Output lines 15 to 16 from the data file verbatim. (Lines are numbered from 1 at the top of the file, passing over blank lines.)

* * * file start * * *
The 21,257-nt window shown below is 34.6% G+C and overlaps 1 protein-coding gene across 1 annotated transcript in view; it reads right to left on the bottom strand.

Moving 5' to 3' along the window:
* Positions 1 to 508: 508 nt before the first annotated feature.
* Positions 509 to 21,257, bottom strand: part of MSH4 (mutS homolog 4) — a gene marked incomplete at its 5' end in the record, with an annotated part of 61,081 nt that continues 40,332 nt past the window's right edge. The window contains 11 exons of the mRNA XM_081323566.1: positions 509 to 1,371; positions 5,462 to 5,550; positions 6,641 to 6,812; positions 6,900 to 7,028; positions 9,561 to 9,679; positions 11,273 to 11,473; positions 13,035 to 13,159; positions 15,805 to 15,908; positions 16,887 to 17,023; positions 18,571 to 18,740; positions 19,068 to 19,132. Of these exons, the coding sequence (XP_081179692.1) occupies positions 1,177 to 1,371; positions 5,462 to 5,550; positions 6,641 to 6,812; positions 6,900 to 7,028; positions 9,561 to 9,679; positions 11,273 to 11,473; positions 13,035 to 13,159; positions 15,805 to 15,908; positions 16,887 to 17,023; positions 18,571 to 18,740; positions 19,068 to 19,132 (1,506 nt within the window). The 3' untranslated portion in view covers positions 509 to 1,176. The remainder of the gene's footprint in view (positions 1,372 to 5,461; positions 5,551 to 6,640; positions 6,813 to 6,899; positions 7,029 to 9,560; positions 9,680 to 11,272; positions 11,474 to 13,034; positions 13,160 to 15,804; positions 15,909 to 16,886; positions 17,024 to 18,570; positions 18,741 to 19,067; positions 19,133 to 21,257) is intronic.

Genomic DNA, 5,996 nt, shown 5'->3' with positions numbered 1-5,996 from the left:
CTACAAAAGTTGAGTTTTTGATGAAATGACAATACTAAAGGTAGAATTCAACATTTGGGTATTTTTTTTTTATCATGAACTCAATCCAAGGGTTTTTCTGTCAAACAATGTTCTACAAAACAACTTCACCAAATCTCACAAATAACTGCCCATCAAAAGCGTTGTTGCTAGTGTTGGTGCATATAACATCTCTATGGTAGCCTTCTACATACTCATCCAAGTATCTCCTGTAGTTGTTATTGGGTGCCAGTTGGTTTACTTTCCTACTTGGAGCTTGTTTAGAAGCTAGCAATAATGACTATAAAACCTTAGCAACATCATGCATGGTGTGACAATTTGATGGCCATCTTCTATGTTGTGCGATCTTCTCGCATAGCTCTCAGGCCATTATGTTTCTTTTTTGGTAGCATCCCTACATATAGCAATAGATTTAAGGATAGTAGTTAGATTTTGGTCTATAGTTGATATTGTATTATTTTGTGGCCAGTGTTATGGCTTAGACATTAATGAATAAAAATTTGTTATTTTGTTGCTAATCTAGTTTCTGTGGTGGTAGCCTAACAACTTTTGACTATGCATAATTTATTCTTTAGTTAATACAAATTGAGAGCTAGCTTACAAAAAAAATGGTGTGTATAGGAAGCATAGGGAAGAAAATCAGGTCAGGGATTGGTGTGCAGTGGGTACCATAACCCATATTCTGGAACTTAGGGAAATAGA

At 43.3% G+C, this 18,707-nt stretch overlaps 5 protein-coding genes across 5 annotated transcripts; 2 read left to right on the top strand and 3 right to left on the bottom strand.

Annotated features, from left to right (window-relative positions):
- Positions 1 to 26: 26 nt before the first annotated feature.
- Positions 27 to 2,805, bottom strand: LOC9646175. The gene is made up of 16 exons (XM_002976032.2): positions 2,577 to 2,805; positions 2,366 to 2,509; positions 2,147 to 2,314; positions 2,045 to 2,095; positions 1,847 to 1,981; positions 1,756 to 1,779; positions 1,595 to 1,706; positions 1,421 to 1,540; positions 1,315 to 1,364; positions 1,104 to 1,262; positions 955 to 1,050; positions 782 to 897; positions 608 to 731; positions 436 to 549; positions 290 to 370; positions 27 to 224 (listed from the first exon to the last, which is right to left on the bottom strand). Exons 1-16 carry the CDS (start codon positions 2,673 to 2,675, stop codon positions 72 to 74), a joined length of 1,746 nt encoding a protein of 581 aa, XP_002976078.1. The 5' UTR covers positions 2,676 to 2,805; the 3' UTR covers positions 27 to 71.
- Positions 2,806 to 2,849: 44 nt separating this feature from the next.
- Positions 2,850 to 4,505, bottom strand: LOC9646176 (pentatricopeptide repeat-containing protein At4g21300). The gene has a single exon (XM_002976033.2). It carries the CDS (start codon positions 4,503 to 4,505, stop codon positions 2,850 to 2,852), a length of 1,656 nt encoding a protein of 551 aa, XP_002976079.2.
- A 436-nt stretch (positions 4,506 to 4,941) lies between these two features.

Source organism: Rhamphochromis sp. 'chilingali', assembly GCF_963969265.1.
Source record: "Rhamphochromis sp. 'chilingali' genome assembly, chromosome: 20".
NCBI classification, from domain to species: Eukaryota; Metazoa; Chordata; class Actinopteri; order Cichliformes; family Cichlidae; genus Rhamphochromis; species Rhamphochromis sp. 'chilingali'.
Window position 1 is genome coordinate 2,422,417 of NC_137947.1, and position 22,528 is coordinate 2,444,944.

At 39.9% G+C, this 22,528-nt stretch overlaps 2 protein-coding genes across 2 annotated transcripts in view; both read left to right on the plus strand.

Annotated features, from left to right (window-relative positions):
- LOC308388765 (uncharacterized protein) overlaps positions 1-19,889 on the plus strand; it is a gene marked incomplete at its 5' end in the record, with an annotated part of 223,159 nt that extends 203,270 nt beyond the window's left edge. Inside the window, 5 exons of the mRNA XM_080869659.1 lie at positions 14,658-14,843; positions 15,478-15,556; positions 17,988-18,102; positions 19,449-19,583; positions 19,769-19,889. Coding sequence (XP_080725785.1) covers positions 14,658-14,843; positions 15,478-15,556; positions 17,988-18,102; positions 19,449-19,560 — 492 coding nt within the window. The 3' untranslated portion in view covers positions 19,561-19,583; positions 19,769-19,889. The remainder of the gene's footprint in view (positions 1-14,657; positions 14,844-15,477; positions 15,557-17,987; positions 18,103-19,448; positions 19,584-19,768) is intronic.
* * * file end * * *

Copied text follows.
Source record: "Rhamphochromis sp. 'chilingali' genome assembly, chromosome: 20".
NCBI classification, from domain to species: Eukaryota; Metazoa; Chordata; class Actinopteri; order Cichliformes; family Cichlidae; genus Rhamphochromis; species Rhamphochromis sp. 'chilingali'.